Americas, Asia Pacific, UK & Europe
Insurance 2023 - the year ahead
With allegations of sexual harassment in the workplace having increased post-Covid, organisations need to ensure they have an inclusive working environment and implement a robust process for addressing unacceptable behaviour
The term sexual harassment has been in use since the 1970s but #MeToo brought the issue to the fore as disclosures about Harvey Weinstein spread in 2017, while Everyone’s Invited highlighted the challenge faced by young people in education and prompted a widespread sharing of experiences in British schools.
#Me Too and Everyone’s Invited used social media to enable, encourage and spread disclosure. This greater awareness and willingness to speak out, particularly amongst millennials and generation Z, means unacceptable behaviour in the workplace which has often been tolerated for decades, is increasingly being challenged.
A recent study suggested that one fifth of the UK workforce has experienced at least one form of workplace sexual harassment in the last 12 months.
Organisations should think about and enable a culture in which unacceptable behaviour is not tolerated. The challenge many face is in changing behaviours such as sexualised comments and physical contact which may not have been challenged before.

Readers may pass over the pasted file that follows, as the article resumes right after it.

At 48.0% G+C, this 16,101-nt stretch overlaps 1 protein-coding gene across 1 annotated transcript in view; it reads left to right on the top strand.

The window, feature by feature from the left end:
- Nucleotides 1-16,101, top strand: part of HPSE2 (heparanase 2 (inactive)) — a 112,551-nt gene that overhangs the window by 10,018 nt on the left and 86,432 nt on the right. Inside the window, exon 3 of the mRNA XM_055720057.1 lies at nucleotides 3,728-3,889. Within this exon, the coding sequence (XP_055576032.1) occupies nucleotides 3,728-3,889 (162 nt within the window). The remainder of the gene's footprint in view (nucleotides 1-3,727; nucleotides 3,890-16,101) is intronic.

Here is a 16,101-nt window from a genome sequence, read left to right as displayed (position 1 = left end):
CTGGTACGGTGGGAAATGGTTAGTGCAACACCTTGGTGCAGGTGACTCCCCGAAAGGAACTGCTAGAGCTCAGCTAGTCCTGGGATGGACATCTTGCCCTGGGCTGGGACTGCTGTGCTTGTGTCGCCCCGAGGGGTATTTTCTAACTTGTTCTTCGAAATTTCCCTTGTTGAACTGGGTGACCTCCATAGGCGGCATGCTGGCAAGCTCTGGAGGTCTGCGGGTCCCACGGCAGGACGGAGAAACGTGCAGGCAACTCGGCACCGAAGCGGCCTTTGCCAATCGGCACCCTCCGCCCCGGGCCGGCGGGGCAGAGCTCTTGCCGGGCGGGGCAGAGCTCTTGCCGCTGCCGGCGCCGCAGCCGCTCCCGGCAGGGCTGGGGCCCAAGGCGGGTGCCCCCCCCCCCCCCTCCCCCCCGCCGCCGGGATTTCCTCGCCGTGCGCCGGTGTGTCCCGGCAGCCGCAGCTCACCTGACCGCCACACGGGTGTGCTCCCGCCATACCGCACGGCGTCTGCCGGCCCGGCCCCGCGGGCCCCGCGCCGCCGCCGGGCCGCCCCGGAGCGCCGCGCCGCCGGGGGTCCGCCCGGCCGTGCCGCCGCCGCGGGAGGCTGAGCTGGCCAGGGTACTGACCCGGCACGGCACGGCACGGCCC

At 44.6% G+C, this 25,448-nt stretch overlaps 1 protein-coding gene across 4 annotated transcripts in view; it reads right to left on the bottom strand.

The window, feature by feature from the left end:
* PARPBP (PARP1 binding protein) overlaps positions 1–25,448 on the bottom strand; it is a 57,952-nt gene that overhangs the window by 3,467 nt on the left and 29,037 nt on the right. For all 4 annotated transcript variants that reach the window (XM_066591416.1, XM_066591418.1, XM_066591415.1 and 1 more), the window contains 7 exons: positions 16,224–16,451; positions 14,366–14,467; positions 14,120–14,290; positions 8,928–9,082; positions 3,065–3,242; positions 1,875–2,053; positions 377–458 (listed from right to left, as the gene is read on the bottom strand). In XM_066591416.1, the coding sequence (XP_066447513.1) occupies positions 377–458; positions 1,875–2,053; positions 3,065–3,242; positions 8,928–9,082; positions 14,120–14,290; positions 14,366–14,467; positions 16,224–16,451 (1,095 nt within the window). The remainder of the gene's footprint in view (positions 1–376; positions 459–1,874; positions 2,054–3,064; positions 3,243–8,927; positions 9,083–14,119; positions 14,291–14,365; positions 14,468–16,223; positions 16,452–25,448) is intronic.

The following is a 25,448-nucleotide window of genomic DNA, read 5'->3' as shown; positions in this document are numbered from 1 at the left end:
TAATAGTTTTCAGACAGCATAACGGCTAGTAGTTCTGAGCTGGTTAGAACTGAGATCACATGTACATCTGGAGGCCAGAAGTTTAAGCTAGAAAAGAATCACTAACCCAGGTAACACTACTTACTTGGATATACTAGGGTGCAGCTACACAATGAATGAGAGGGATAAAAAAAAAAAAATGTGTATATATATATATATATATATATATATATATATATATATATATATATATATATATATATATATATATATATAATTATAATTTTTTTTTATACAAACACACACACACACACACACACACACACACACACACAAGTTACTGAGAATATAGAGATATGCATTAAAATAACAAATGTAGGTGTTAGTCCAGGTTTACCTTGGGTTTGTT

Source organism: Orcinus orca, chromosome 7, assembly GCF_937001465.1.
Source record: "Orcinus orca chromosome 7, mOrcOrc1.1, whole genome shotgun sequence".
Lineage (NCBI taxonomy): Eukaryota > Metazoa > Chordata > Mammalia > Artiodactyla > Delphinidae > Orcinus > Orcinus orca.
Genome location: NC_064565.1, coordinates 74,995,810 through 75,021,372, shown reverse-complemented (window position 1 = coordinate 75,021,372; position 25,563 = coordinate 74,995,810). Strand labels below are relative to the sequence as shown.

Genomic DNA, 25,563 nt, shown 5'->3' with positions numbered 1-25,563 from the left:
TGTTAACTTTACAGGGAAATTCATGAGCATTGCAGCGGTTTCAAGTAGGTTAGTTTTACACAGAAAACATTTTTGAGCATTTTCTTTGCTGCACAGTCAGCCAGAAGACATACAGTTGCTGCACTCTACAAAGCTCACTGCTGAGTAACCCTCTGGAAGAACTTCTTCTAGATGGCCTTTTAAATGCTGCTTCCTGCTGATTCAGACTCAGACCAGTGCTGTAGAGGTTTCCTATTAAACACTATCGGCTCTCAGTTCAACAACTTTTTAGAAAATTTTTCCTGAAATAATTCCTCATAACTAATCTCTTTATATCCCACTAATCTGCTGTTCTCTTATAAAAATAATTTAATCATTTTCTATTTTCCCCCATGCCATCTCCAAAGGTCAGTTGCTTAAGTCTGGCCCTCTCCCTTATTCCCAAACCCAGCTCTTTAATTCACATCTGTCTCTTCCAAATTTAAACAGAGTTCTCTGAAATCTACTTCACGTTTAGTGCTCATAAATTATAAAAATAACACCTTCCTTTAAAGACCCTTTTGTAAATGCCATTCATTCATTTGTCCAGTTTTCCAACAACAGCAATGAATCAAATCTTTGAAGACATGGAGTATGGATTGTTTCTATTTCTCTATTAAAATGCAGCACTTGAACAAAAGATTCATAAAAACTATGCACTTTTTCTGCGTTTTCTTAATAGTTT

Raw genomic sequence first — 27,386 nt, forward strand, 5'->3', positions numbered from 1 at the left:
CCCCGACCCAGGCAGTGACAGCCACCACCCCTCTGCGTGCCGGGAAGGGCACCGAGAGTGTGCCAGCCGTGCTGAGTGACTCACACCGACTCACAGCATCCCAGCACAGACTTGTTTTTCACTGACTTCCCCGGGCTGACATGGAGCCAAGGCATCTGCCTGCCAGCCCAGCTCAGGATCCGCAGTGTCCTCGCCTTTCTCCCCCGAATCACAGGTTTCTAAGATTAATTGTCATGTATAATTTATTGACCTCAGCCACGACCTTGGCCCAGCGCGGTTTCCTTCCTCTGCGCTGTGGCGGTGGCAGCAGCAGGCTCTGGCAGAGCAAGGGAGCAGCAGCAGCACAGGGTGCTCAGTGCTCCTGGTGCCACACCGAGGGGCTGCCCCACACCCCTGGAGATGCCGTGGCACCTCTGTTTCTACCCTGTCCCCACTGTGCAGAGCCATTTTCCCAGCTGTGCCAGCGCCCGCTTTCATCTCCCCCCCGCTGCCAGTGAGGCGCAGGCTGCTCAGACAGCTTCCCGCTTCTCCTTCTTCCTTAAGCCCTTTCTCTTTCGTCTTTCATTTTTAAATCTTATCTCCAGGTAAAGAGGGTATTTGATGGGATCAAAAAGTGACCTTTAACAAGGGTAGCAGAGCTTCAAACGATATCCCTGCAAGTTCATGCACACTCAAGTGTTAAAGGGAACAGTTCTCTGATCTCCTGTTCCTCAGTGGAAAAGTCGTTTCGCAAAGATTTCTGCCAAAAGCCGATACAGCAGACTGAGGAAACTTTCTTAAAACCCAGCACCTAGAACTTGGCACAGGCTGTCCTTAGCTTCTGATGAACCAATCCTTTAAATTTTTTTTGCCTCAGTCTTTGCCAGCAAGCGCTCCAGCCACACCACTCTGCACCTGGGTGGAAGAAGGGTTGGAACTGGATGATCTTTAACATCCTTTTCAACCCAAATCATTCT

Organisations that fail to address cultural challenges and learn how to respond to them will face a myriad of problems. In a challenging recruitment environment, and with this heightened focus on the working environment, businesses which gain a reputation for an old-fashioned culture will face significant public criticism and an associated financial impact.
A 2021 Fawcett Society report on sexual harassment in the workplace found that the post-Covid return to the workplace had led to an increased number of allegations, generating a mixed response from employers.
All organisations need to create a safe, respectful and inclusive workplace while implementing a clear reporting process for inappropriate behaviour, that articulates a clear approach for responding to disclosures, including: how to engage with the affected employees; how to respond to their colleagues; consideration of regulatory obligations; engaging with relevant third parties; and how to ensure a swift investigation and response to the allegations.
Employers also need to think about how to protect their workforce from harassment by third parties. This is currently being debated in the UK parliament through a private member’s bill.
There is no scope for complacency – in 2023 all organisations should be debating what they are doing about harassment linked to the workplace.